Roger Clemens' credibility took another hit this week.
For those who don't like or can't stand the Rocket, the past few months must have been enjoyable.
Personally, I hadn't made any comments on Clemens' role in the so-called Steroid Era because it has already been talked about so much by the media and fans alike.
It seems that everyone at some point or another was implicated in some way. Rick Ankiel, Troy Glaus, Jason Grimsley, Eric Gagne, Greg Zaun, and a host of others have all been in the news.
Do I personally care if athletes—or anyone, for that matter—choose to inject themselves with drugs?
And many fans out there feel the same way.
Look at the healthy attendance figures from the 2007 season and you will realize that this supposed dark cloud hanging over the game of baseball hasn't turned fans away.
However, the problem with baseball, the media, and fans was that they all were picking on Barry Bonds—that is, until Clemens became the new scapegoat.
People didn't want to see Barry break Hank Aaron's career home run record. Bonds eventually eclipsed Aaron's mark, but still fans didn't want to acknowledge him as the legitimate home run king.
"Let Pujols or A-Rod break that record," they all said.
Those same media members and fans, though, worshipped Clemens as he continued to move up baseball's career wins list.
Despite Clemens' suspicious success in his mid-30s and into his 40s, everyone seemed to think he was legit. Newspaper headlines and sportscaster commentaries were all positive.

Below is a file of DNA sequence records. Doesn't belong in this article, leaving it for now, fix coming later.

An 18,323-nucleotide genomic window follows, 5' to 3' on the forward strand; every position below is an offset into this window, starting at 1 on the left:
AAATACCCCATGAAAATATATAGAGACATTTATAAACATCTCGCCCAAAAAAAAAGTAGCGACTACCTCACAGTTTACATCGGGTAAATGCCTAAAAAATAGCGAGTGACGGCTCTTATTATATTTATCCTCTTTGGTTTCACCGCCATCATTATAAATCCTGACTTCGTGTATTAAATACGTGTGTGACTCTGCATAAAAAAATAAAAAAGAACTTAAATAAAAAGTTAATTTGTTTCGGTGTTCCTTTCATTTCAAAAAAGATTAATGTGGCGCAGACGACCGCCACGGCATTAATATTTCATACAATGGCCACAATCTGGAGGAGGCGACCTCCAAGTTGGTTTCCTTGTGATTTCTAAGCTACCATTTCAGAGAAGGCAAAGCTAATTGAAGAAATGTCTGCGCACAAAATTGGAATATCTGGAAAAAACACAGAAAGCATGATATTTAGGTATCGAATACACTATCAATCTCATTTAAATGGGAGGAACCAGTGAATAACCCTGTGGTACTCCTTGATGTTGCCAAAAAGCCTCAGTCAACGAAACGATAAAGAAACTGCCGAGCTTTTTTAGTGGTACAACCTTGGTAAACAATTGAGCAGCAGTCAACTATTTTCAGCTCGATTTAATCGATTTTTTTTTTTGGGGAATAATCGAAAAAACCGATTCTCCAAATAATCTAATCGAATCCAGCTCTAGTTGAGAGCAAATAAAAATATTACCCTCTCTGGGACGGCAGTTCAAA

His contemporaries, the Dwight Goodens and Bret Saberhagens of the world, were long gone, but the Rocket was still pitching at a high level for the Yankees and Astros.
The media tried to portray Bonds as the bad guy. Clemens, on the other hand, was above reproach.
Part of it was that there was no evidence to link the Rocket to performance-enhancing drugs. The so-called "greatest living pitcher"—a label given to Clemens by ESPN analysts two years ago—didn't hang out with any buddies like Greg Anderson, Bonds' imprisoned trainer.
And then came the Mitchell Report.
The fact that Clemens has taken over the spotlight in this steroid scandal is proof positive of one thing: If you have skeletons in your closet, they will be revealed eventually.
And slowly but surely, the American public is starting to see Clemens' legacy unravel.
This week, it was reported that Jose Canseco's former neighbor has come forward claiming to have photographs showing Clemens was at a party at Canseco's house in June 1998.
Clemens had denied attending that party—under oath—in a Congressional deposition earlier this month, before changing his story slightly in the nationally-televised Congressional hearings days later.
(I guess he "misremembered" that, huh?)
Clemens' initial denials were supposedly a strategy to discredit the accuracy of the Mitchell Report, which stated—according to Clemens' ex-trainer Brian McNamee—that the Rocket was at the party.
It was part of the Rocket's defense to show that McNamee's testimony couldn't be trusted and that the ex-trainer was a liar. The idea was to make the Mitchell Report and its claims against Clemens less credible.
There was even an affidavit from Canseco himself saying that Clemens wasn't at that party. Debbie Clemens claimed her husband wasn't there.
But the tables have now turned. If the photographs do indeed exist and are proven to be authentic, Clemens will be finished.
As if he isn't already, at least in the court of public opinion.
Clemens has already said he doesn't care about the Hall of Fame.
But that's not going to be his main concern now—federal prosecutors could go after the Rocket for perjury.
As this Clemens soap opera continues, let's not forget that Spring Training has begun. The first spring game will take place in two days. Hopefully when the action begins, we'll get some baseball coverage that isn't tied to the steroid nonsense.
Time to enjoy real baseball in the upcoming 2008 season—without Clemens in uniform.
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